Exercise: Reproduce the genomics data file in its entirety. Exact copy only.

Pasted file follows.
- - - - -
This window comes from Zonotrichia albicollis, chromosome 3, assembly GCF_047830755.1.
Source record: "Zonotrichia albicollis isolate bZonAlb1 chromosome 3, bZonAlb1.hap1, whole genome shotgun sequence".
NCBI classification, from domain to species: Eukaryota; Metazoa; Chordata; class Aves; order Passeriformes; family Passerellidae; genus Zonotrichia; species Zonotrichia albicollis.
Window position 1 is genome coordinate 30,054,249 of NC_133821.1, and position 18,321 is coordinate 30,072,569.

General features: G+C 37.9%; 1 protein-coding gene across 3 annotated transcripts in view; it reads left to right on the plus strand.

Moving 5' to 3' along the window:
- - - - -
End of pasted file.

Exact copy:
This window comes from Zonotrichia albicollis, chromosome 3, assembly GCF_047830755.1.
Source record: "Zonotrichia albicollis isolate bZonAlb1 chromosome 3, bZonAlb1.hap1, whole genome shotgun sequence".
NCBI classification, from domain to species: Eukaryota; Metazoa; Chordata; class Aves; order Passeriformes; family Passerellidae; genus Zonotrichia; species Zonotrichia albicollis.
Window position 1 is genome coordinate 30,054,249 of NC_133821.1, and position 18,321 is coordinate 30,072,569.

General features: G+C 37.9%; 1 protein-coding gene across 3 annotated transcripts in view; it reads left to right on the plus strand.

Moving 5' to 3' along the window: